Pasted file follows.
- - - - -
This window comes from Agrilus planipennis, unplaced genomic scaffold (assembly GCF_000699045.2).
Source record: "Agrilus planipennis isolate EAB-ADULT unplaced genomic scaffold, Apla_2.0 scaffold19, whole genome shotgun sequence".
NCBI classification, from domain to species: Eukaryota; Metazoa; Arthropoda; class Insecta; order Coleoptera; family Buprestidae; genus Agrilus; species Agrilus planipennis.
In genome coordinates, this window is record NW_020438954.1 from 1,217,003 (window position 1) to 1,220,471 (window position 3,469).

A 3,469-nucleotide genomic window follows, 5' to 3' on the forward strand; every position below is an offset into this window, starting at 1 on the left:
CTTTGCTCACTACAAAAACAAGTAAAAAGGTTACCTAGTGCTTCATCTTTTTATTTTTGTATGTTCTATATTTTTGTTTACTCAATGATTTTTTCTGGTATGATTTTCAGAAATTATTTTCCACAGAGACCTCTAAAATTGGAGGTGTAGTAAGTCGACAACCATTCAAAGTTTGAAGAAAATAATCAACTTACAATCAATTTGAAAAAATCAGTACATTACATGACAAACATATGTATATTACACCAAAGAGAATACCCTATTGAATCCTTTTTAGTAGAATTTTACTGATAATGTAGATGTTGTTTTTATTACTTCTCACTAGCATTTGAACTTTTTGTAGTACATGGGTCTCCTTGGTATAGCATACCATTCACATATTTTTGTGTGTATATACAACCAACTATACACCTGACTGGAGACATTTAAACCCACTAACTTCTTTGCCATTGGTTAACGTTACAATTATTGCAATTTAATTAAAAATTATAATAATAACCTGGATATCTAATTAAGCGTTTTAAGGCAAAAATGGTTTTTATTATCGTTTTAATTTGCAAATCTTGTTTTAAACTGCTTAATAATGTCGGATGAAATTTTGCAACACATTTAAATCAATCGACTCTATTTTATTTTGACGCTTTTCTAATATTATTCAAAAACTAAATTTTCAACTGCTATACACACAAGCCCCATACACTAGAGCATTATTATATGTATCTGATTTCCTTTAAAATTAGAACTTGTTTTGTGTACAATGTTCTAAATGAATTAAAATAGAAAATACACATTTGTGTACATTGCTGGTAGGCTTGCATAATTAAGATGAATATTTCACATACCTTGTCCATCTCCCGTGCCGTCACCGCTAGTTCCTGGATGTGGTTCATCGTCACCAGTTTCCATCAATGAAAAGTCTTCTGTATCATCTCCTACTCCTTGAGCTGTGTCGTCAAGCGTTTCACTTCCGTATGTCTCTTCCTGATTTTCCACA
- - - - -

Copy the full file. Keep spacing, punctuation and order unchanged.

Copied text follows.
This window comes from Agrilus planipennis, unplaced genomic scaffold (assembly GCF_000699045.2).
Source record: "Agrilus planipennis isolate EAB-ADULT unplaced genomic scaffold, Apla_2.0 scaffold19, whole genome shotgun sequence".
NCBI classification, from domain to species: Eukaryota; Metazoa; Arthropoda; class Insecta; order Coleoptera; family Buprestidae; genus Agrilus; species Agrilus planipennis.
In genome coordinates, this window is record NW_020438954.1 from 1,217,003 (window position 1) to 1,220,471 (window position 3,469).

A 3,469-nucleotide genomic window follows, 5' to 3' on the forward strand; every position below is an offset into this window, starting at 1 on the left:
CTTTGCTCACTACAAAAACAAGTAAAAAGGTTACCTAGTGCTTCATCTTTTTATTTTTGTATGTTCTATATTTTTGTTTACTCAATGATTTTTTCTGGTATGATTTTCAGAAATTATTTTCCACAGAGACCTCTAAAATTGGAGGTGTAGTAAGTCGACAACCATTCAAAGTTTGAAGAAAATAATCAACTTACAATCAATTTGAAAAAATCAGTACATTACATGACAAACATATGTATATTACACCAAAGAGAATACCCTATTGAATCCTTTTTAGTAGAATTTTACTGATAATGTAGATGTTGTTTTTATTACTTCTCACTAGCATTTGAACTTTTTGTAGTACATGGGTCTCCTTGGTATAGCATACCATTCACATATTTTTGTGTGTATATACAACCAACTATACACCTGACTGGAGACATTTAAACCCACTAACTTCTTTGCCATTGGTTAACGTTACAATTATTGCAATTTAATTAAAAATTATAATAATAACCTGGATATCTAATTAAGCGTTTTAAGGCAAAAATGGTTTTTATTATCGTTTTAATTTGCAAATCTTGTTTTAAACTGCTTAATAATGTCGGATGAAATTTTGCAACACATTTAAATCAATCGACTCTATTTTATTTTGACGCTTTTCTAATATTATTCAAAAACTAAATTTTCAACTGCTATACACACAAGCCCCATACACTAGAGCATTATTATATGTATCTGATTTCCTTTAAAATTAGAACTTGTTTTGTGTACAATGTTCTAAATGAATTAAAATAGAAAATACACATTTGTGTACATTGCTGGTAGGCTTGCATAATTAAGATGAATATTTCACATACCTTGTCCATCTCCCGTGCCGTCACCGCTAGTTCCTGGATGTGGTTCATCGTCACCAGTTTCCATCAATGAAAAGTCTTCTGTATCATCTCCTACTCCTTGAGCTGTGTCGTCAAGCGTTTCACTTCCGTATGTCTCTTCCTGATTTTCCACA